There is one official slot canyon which you will find by walking the wash toward a large visible crack in the canyon wall.

In addition, there is a very narrow section that is highly photogenic and slot canyon-esque, though it is likely not sheer enough to officially be considered as such.

20 – 21. Elkheart Cliffs & Huntress Slot Canyon

  • Also Known As: Diana’s Throne and Huntress Slot Canyon
  • Location: South of Carmel Junction
  • Distance: About 2-3 miles roundtrip (for non-technical section)
  • Difficulty: Moderate
Elkheart Slot Canyon aka Huntress Slot Canyon is a mostly technical slot canyon in Southwest Utah.
The Elkheart Cliffs slot canyons goes by many names, but they all spell beautiful.

These slot canyons go by many names and are extremely confusing to research as a result.

Essentially, there is a dry sand wash that can be explored for miles with numerous slot canyons along the way. There is no official signage, but both Elkheart and Huntress are located within the wash.

While you will often hear this area referred to as Diana’s Throne, that is technically a feature within the Huntress Slot Canyon.

A few slot canyons can be accessed with nothing more than hiking boots and some sure-footedness, but most visitors elect to hire a local guide with ropes and equipment.

You will not need any real canyoneering experience, but ropes and a guide will allow you to explore much more of the canyon than attempting it without.

How to Find Elkheart Cliffs & Huntress Slot Canyon

  • Use Google Maps to get to the large dirt parking area where the trail begins.
  • Walk the 4WD dirt road until it reaches the power lines and forks left and right.
  • Walk straight ahead rather than following the road any further, following primitive paths previous visitors have left.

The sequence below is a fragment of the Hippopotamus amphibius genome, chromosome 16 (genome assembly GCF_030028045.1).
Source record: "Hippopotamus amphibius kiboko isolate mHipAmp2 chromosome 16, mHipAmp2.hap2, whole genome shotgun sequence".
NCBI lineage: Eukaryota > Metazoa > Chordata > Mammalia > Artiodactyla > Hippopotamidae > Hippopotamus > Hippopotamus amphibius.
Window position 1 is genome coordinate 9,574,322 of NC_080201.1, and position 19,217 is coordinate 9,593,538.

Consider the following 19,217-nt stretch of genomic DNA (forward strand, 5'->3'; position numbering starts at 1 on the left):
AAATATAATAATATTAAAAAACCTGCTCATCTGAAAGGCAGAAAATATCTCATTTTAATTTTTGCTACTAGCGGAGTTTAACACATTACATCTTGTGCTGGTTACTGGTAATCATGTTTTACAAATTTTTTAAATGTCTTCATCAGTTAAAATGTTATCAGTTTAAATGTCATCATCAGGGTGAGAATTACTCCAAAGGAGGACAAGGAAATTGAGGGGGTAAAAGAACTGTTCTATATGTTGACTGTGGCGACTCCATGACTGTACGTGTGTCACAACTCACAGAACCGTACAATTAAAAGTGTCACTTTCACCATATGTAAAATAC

• Eventually, you will run into the dry wash, which you can follow in either direction. Both ways lead to slot canyons.

22. Peek-a-Boo Slot Canyon

  • Also Known As: Red Canyon
  • Location: Hwy 89 between Carmel Junction and Kanab
  • Distance: <1-mile roundtrip with 4WD vehicle.
    Distance: 6+ miles by foot.
  • Difficulty: Easy
There are two Utah slot canyons named Peek-a-boo, but this one is also known as Red Canyon and is located near Kanab.

There are a couple of things to note first and foremost before discussing Peek-a-Boo Slot Canyon, also known as Red Canyon.

First, there are two Peek-a-Boo Slot Canyons AND two Red Canyons. Both of the others were covered in the Top 10 section of this guide. This one is found between Mt Carmel & Kanab.

The second is that Peek-A-Boo is an easy walk if you have an ATV or well-equipped 4WD vehicle. If you do not, this becomes a much longer 6+ mile roundtrip hike!

There are plenty of local adventure companies that will arrange trips to Red Canyon should you be lacking an appropriate vehicle and do not wish to walk more than six miles through the desert.

Once you have arrived, you will discover one of the best slot canyons in all of Utah, perhaps all of the American Southwest! The colors, shapes, and intricate textures rival any you will find.

23. Bull Valley Gorge Slot Canyon

  • Location: Near Cannonville, south of Bryce Canyon National Park
  • Distance: 1.5 mile total trip
  • Difficulty: Short but challenging
A photo showing a truck wedged between the narrow walls of Bull Valley Gorge Slot Canyon.
Can you see the truck wedged between the narrow walls of Bull Valley Gorge Slot Canyon above?

In regards to verticality and narrowness, Bull Valley Gorge Slot Canyon is tough to beat. It’s also nice that it is not technically a technical canyon, meaning the entire mile slot length is traversable.

However, either ropes or some teamwork/athleticism may be required to get out of the slot canyon from the way you enter, and absolutely do not attempt this one if any rain is forecast.

The most notable feature of the canyon is a truck that went off the road and is permanently gripped by the narrow walls.

You will find the entrance by routing to Bull Valley Gorge in Google Maps and parking in one of the small, unmarked pull-offs.

While there are no clear indicators that this is the slot canyon, you will readily see it running below the bridge at which you’ll park. Follow an obvious trail to the right half a mile until you reach a short drop into the canyon.

Within the walls, you will get a good sense of what a true slot canyon feels like.